We are thus led back to that application of our theory, which is at once its best illustration and most important use; its bearing upon the doctrine that the Holy Spirit in regeneration operates, not only mediately through the Word, but also immediately and supernaturally.
(a.) Because the Scriptures often speak of a spiritual power precedaneous to the truth, on the operation of which power, the saving apprehension of truth is conditioned. See Ps. 119:18. The opening is the precedent cause; the beholding of wonderful things out of the law, the consequence. As the eye closed by cataract cannot be restored to vision by any pouring of beams of light on it, however pure and condensed, so the soul does not acquire spiritual vision by bringing the truth alone in any degree of spiritual contact. The surgeon's knife goes before, removing the obstruction, then, on the presentation of light, vision results. Both must concur. Let the student examine, in the same way, Luke 24:45; Eph. 1:11, 18; Acts 15:14; 1 Cor. 3:6, 7, 9; Jer. 31:33.
(b.) We argue, secondly, against this conception of depravity and regeneration, and in favor of the immediate agency of the Holy Spirit, that were the former scheme true (even as set forth by Dr. Dick), faith would be in order to the regeneration of the will. However he might eliminate any sequence of time, if "this gracious knowledge necessarily leads the will from the world to God," it remains clear, that faith as cause must precede this first renewal of the will. But the Scriptures make faith the fruit of renewal. The other view is Arminian.
(c.) The analytical exposure of the absurdity of the Pelagian scheme, regeneration by moral suasion, results ultimately in this, namely; that the state of disposition, determines a priori , whether any given object presented to the soul shall be of the nature of objective inducement or not. Moral suasion is that influence over the will, which objects of natural or moral excellence, presented from without, are supposed to have as inducements to right feeling and choice. Now, any object whatsoever is not inducement to any being whatsoever. One cannot attract a hungry horse with bacon, nor a hungry man with hay. Whether the object shall be inducement, depends upon its relation to the existing appetency of the being to be influenced. And that state of appetency is obviously related, as cause, to the influence of the inducement as occasion. Hence, if the sinner's will is naturally indisposed and disabled to all spiritual good, that good cannot exert moral suasion over that will for the simple reason that the effect cannot reverse its own cause. Such is the argument, and it is exhaustive. But now, who does not see that this analysis proceeds upon our theory, that the will has its own disposition, original, characteristic? If the habitus of the will is nothing else than a modification of the intelligence, and the sinner's intellect is adequate to the more intellectual apprehension of moral truth (as it is), we see no reason why moral suasion might not be expected to "lead the will necessarily from the world to God."
(d.) Dr. Hodge expounds, with peculiar force and fullness, the solemn fact that there is a "common grace" of the Holy Spirit (which is not "common sufficient grace" convincing men of sin and misery up to a certain grade but not renewing them). Now, this partial spiritual light in unrenewed minds must be correct light as far as it goes; for it is the Spirit's. Yet it does not even partially subdue the enmity of those minds to God and duty. The usual effect is to inflame it. See Rom. 7:8, 9. It appears, then, that light, without immediate grace revolutionizing the will, does not effect the work. Nor is the evasion just, that this conviction of duty inflames the carnal enmity, only because depravity has made it a distorted and erroneous view of duty. We assert that convicted, but unrenewed souls fight against God and duty, not because He is misconceived, but because He begins to be rightly conceived. There is, of course, distortion of mental view concerning him as long as sin reigns, but He is now feared and hated, not only because of that error of view, rather is He the more feared and hated, because the sinful soul now begins to see Him with less error, as a sovereign, holy, just, pure Being.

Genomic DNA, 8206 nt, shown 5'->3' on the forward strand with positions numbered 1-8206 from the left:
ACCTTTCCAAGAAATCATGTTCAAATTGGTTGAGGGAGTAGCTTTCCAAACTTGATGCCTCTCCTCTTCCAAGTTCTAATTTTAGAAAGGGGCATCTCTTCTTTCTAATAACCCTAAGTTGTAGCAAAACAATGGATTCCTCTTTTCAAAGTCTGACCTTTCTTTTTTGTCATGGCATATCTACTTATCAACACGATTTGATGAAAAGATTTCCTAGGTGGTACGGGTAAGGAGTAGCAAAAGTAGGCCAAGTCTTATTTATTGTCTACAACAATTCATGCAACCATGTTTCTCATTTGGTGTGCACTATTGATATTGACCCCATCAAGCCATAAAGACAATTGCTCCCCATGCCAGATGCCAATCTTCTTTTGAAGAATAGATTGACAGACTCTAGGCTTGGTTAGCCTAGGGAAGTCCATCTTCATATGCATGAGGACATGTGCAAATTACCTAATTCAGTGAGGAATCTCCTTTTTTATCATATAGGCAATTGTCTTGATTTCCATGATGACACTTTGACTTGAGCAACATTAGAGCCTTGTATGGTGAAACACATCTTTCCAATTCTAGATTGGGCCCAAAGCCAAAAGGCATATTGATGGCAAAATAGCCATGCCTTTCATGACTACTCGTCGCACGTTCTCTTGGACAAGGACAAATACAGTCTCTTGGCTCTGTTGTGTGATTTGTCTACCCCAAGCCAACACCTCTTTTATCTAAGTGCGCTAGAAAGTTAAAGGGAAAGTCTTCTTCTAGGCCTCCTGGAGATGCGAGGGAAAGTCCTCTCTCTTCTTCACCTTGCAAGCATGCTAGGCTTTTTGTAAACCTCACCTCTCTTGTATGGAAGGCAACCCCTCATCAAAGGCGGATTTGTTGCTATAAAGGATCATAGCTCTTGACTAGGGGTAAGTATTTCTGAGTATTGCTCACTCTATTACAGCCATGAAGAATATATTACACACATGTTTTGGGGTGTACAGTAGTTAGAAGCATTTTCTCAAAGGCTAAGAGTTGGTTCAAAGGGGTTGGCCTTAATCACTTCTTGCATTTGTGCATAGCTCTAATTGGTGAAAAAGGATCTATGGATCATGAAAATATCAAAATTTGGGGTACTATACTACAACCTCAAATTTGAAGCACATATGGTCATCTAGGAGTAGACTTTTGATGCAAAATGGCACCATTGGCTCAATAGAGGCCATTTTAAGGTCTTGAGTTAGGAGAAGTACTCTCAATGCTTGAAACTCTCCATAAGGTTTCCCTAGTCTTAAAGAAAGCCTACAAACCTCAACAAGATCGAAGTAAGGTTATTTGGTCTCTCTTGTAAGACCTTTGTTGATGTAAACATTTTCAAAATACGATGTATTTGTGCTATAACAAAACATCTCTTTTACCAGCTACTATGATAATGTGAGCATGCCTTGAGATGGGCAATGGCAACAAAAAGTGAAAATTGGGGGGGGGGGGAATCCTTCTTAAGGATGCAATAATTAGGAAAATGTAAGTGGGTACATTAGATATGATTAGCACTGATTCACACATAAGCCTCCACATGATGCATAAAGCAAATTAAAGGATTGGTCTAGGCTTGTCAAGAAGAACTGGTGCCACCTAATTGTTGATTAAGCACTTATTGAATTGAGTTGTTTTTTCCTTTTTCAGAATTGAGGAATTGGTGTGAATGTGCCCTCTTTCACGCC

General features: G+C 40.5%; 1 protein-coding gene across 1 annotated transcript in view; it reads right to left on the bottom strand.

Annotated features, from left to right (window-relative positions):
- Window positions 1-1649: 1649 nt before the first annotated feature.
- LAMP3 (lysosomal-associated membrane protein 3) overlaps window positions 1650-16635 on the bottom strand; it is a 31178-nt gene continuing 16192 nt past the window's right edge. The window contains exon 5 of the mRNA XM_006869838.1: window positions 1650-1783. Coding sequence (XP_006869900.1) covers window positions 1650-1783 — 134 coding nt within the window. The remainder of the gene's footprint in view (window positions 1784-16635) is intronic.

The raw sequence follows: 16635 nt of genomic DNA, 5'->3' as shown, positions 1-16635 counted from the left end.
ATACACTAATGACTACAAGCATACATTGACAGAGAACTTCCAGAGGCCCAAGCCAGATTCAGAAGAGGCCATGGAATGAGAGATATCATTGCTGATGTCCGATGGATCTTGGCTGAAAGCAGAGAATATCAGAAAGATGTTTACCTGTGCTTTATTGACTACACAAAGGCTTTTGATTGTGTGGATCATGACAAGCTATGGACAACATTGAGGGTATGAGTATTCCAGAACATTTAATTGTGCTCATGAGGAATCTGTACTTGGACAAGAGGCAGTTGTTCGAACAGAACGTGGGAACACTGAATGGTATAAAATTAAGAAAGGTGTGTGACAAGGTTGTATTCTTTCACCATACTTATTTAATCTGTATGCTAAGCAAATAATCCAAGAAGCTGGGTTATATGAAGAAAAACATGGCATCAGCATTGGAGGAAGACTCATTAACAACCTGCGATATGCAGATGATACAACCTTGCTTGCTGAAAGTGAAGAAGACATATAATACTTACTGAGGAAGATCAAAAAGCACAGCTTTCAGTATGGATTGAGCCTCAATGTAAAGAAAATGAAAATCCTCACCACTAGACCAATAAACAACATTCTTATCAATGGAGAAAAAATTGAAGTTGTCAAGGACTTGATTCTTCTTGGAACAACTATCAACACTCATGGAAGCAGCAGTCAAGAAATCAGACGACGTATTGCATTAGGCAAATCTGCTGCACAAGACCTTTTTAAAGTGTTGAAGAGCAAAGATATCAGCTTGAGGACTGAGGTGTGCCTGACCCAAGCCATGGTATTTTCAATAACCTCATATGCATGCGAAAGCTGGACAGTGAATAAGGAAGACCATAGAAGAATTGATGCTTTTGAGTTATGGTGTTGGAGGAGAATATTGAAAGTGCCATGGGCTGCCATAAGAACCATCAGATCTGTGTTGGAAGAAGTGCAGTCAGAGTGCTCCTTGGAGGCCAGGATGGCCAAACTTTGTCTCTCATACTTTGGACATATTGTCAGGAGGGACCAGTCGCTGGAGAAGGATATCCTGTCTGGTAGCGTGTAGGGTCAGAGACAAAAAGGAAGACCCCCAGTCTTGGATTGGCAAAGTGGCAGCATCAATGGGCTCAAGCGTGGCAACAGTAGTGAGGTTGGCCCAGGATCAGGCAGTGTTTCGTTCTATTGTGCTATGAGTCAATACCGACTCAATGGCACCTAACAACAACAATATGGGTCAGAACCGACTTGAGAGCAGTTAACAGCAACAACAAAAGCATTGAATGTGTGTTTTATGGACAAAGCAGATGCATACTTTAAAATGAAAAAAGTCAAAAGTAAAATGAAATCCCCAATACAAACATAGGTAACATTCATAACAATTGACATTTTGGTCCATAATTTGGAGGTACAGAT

(e) We infer the same view of sin and new birth from the regeneration of infants. They cannot be renewed by illumination, because their intellects are undeveloped. Yet they are renewed. Now, we grant that there is a wide difference in the circumstances and means of their redemption, and that of adults. Yet are they delivered from a state of original sin generically the same with ours, and delivered by the same Redeemer and Sanctifier. Must not the method of the renewing power be the same intrinsically? Luke 18:17.
(f.) This view gives us a consistent rationale of that impotency of the natural man to receive the things of the Spirit of God, which are foolishness unto him, described in 1 Cor. 2:14, and elsewhere. This impotency too plainly exists. Dr. Dick cannot define wherein it consists. See his 66th Lecture. Does it consist in the absence of any substantive revelation, which the believer gains? No; this would be perilous fanaticism. Does it consist in the hiding of any esoteric sense of the Word to which the believer has the key? No; this would be Origenism. Does it consist in the loss of a cognitive faculty by the fall? No; that would suspend his responsibility. Whence this impotency? They have no answer.
But we have one. The will has its own habitus , regulative of all its fundamental acts, which is not a mere modification of the intelligence, but its own coordinate, original character; a simple, ultimate fact of the moral constitution. Hence an interaction of will and intellect. On moral and spiritual subjects the practical generalizations of the intellect are founded on the dictates of the disposition of the will. But now these practical judgments of the sinner's understanding, prompted by the carnal disposition, contradict certain propositions which are premises to the most important gospel conclusions and precepts. No wonder, then, that such a mind cannot apprehend them as reasonable! For example, the sinner's real opinion, taught by a carnal heart, is that sin in itself, apart from its penalty which self love apprehends as an evil, would be the preferred good. A gospel is now explained to him, proposing deliverance from this sin, through the instrumentality of faith. But the plan postulates the belief that the sin is per se so great an evil, that deliverance from it is a good greatly to be desired! No wonder, then, that, as this postulate breaks upon the understanding of the sinner, he is obfuscated, stumbled, dumb-founded! He is required to act on a belief which his carnal heart will not let him believe. His action, to be reasonable, must assume sin to be hateful. But he loves it! He feels that he naturally loves it, and only hates its consequences. "He cannot know the truth, for it is spiritually discerned." Were a sprightly child allured to approach the reader by the promise of "something good," and told that he should have it upon holding out his hand for it, and were he to perceive, just then, that the thing you held out was a nauseous medicine, of whose utility to himself he was ignorant, he would be struck with a similar "inability." There would be a sense in which he would become unable to hold out his hand even. he would not know how to do it. He would stand confused. Now, this child is not becoming idiotic, but his native appetencies repel that which you propose as an attraction, and, hence, his obstinate apprehension of the unreasonableness of your proposal.
Thus, as it appears to us, the simple psychology, which is assumed in the Bible, is found to be the truest philosophy, and throws a flood of light upon the doctrines held in common by us and by all Calvinists.